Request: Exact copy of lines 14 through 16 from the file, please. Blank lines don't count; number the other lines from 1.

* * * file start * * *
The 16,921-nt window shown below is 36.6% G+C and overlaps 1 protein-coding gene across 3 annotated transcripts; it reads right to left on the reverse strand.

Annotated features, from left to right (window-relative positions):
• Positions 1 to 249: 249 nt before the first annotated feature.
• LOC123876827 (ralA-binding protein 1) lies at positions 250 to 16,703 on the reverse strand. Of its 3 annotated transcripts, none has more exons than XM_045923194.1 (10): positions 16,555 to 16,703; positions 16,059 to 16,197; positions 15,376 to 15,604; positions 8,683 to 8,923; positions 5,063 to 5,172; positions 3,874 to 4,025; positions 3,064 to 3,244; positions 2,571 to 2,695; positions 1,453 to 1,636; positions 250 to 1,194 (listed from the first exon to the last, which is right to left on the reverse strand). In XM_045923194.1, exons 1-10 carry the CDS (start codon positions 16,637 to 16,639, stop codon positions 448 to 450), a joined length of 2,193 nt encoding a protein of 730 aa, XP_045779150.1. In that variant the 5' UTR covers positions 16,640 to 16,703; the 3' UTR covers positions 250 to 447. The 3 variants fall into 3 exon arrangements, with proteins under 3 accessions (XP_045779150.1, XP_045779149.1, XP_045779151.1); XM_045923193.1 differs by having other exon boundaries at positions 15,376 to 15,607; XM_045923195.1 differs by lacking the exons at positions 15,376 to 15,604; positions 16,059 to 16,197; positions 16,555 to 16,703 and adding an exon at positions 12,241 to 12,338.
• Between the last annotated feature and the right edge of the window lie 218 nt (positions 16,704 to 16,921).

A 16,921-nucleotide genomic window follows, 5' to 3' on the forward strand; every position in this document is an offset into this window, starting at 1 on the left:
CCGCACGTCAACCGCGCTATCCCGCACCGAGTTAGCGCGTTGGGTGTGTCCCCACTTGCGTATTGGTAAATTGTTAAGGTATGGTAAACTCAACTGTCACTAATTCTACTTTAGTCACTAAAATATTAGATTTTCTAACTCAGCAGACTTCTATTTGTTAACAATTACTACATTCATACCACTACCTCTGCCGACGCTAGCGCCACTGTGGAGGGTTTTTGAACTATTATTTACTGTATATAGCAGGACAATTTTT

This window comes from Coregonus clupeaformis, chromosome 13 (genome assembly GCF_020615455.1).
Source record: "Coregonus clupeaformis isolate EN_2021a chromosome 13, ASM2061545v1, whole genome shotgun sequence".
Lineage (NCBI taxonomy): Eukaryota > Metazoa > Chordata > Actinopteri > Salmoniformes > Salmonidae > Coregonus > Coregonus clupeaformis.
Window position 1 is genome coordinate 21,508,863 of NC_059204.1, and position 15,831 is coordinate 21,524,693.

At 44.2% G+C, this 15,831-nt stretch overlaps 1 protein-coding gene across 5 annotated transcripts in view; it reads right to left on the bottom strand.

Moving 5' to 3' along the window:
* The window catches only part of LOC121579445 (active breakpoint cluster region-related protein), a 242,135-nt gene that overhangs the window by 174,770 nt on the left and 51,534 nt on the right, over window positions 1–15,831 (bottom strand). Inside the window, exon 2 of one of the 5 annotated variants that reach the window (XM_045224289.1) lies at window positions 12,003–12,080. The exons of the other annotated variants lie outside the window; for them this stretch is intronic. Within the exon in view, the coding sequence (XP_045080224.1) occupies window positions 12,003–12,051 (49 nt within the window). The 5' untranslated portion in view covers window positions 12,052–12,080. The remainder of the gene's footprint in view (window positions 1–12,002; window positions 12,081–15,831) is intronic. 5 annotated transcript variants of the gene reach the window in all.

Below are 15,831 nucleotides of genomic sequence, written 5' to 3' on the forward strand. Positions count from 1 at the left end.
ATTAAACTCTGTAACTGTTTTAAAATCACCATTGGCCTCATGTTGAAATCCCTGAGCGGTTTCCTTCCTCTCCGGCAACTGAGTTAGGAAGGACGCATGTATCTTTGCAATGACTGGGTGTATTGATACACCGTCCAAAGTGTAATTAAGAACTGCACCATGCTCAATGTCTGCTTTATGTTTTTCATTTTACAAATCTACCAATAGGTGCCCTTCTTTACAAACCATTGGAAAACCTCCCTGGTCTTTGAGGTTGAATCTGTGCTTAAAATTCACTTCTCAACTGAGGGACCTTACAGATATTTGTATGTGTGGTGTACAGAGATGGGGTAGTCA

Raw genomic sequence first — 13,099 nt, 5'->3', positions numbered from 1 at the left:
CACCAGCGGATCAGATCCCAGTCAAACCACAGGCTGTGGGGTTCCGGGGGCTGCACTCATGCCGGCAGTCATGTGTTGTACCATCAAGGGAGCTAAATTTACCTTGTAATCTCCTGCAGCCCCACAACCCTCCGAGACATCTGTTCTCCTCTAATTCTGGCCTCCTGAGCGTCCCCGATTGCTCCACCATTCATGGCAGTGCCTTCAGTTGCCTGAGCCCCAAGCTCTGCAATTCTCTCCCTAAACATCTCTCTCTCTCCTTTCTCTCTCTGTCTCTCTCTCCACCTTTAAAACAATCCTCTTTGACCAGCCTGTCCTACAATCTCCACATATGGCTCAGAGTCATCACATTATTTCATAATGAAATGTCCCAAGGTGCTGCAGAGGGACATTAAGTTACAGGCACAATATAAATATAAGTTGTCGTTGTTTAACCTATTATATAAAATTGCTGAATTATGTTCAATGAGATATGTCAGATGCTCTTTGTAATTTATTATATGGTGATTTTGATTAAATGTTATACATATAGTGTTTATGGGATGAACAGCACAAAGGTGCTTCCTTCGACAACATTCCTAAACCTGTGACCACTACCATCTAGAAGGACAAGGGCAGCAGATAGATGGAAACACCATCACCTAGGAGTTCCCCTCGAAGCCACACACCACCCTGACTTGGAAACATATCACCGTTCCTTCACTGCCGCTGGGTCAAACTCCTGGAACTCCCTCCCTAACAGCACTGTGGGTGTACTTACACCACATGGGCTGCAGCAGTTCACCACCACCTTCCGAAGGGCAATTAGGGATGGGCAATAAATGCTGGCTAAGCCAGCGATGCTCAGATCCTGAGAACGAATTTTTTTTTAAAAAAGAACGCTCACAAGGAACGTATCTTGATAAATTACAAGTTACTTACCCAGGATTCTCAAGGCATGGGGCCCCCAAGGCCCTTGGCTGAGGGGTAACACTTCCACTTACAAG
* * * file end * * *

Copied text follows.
* The window catches only part of LOC121579445 (active breakpoint cluster region-related protein), a 242,135-nt gene that overhangs the window by 174,770 nt on the left and 51,534 nt on the right, over window positions 1–15,831 (bottom strand). Inside the window, exon 2 of one of the 5 annotated variants that reach the window (XM_045224289.1) lies at window positions 12,003–12,080. The exons of the other annotated variants lie outside the window; for them this stretch is intronic. Within the exon in view, the coding sequence (XP_045080224.1) occupies window positions 12,003–12,051 (49 nt within the window). The 5' untranslated portion in view covers window positions 12,052–12,080. The remainder of the gene's footprint in view (window positions 1–12,002; window positions 12,081–15,831) is intronic. 5 annotated transcript variants of the gene reach the window in all.

Below are 15,831 nucleotides of genomic sequence, written 5' to 3' on the forward strand. Positions count from 1 at the left end.
ATTAAACTCTGTAACTGTTTTAAAATCACCATTGGCCTCATGTTGAAATCCCTGAGCGGTTTCCTTCCTCTCCGGCAACTGAGTTAGGAAGGACGCATGTATCTTTGCAATGACTGGGTGTATTGATACACCGTCCAAAGTGTAATTAAGAACTGCACCATGCTCAATGTCTGCTTTATGTTTTTCATTTTACAAATCTACCAATAGGTGCCCTTCTTTACAAACCATTGGAAAACCTCCCTGGTCTTTGAGGTTGAATCTGTGCTTAAAATTCACTTCTCAACTGAGGGACCTTACAGATATTTGTATGTGTGGTGTACAGAGATGGGGTAGTCA